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Etymological Origins of Spirituality

It is well understood that a great deal, if not most, language consists of words which represent some physical thing in reality: Gertrude Stein's words, "A rose is a rose is a rose" points to this perhaps. I am interested in reading an articulation of the physical phenomena which can be attributed with imbuing phonemes, ideographs, what have you into words represented in religious language. In other words, and perhaps more to the point, given that language is mostly a functional system to communicate concrete aspects of reality, in what physical reality did religious language find their origins? Word examples: spirit, prayer, god, sacrifice, and the like. I think you get the idea. Thanks for your help...

"Spirit" and "breath" draw from the same root in English and Hebrew. It originally meant something like the breath of life.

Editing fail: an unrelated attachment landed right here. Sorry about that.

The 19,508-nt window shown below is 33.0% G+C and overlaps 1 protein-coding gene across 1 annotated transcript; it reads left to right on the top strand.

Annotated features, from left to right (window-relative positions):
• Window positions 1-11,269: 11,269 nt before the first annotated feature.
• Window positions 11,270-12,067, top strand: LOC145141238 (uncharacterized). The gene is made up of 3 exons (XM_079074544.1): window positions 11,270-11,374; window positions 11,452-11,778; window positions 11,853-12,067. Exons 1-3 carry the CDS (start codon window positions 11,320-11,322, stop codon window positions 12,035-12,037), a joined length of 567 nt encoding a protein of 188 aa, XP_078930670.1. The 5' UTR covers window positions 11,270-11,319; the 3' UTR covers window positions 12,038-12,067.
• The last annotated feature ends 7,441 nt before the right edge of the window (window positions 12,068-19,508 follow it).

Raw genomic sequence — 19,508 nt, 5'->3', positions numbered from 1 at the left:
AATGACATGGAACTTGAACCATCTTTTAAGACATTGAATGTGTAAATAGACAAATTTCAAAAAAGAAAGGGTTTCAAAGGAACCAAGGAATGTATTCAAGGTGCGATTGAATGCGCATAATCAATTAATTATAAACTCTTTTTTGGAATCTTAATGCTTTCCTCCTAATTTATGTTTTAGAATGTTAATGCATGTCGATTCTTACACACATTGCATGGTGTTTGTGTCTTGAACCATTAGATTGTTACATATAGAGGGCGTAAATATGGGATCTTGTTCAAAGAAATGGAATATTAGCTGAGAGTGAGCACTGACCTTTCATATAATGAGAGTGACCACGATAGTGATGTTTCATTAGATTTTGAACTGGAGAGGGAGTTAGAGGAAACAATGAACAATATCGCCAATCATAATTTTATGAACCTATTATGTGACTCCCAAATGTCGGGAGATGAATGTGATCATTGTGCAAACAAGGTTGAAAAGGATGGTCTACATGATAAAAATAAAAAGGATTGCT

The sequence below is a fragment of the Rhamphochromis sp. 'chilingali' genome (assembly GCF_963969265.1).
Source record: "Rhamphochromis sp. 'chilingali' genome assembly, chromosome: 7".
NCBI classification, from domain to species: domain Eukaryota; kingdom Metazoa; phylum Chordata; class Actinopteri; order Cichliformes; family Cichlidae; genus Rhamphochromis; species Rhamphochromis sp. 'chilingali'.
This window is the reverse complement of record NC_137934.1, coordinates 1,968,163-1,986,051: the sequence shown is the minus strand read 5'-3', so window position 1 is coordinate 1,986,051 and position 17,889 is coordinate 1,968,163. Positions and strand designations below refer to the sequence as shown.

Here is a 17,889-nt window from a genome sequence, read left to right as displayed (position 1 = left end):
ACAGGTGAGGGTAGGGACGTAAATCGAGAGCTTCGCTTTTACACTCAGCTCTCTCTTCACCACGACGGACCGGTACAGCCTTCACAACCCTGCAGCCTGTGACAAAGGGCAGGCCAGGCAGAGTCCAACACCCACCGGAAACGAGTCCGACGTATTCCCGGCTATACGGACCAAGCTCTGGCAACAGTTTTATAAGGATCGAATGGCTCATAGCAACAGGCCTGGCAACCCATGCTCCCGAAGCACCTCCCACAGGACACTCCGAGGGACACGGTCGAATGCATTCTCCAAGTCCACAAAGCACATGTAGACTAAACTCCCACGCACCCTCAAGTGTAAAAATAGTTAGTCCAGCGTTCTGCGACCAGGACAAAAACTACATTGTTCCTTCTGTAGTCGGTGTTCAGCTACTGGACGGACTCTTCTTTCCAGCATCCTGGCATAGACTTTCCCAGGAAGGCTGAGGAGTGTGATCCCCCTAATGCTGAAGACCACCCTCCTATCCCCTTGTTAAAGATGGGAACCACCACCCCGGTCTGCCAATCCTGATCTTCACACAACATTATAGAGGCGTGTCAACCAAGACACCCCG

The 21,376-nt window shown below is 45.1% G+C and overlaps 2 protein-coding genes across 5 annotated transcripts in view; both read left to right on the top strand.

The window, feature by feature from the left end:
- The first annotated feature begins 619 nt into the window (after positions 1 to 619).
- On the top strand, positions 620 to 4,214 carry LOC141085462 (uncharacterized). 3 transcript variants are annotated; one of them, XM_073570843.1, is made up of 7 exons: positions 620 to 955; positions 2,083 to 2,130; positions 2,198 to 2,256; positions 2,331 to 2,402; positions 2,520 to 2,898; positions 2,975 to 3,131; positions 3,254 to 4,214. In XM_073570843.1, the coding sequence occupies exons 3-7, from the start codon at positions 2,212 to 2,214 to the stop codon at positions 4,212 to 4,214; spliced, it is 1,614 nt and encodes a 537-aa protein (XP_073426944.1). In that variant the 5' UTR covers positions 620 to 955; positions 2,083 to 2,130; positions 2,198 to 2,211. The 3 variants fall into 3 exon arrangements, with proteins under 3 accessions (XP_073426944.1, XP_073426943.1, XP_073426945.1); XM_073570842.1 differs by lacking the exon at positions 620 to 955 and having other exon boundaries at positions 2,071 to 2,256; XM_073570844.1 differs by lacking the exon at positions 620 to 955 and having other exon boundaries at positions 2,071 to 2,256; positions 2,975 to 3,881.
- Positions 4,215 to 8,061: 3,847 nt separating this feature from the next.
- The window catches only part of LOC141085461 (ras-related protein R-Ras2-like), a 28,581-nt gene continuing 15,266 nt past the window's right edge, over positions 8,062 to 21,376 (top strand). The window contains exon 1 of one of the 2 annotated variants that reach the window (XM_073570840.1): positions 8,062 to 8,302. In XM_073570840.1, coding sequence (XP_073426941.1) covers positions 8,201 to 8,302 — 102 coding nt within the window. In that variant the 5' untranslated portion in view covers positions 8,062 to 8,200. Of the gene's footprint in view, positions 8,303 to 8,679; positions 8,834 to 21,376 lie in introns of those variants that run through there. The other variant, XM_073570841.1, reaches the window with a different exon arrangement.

I think "god" has always been a synonym for something that is not understood. But that's more my opinion.

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Well most of these questions can be answered by Wiktionary:

http://en.wiktionary.org/wiki/Wiktionary:Main_Page

Just type in the word, you're looking for, in the main search box and click on "Look up". This should lead you to the practical meaning of each word after a few clicks. After doing this, I discovered that the ancient roots for the words "god" and "prayer" basically have the same meaning: beg, entreat, invoke, call, pour. -----BEGIN PGP SIGNATURE----- Version: GnuPG v1.4.12 (Cygwin)

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Jeff said, "It is well understood that a great deal, if not most, language consists of words which represent some physical thing in reality: Gertrude Stein's words, "A rose is a rose is a rose" points to this perhaps."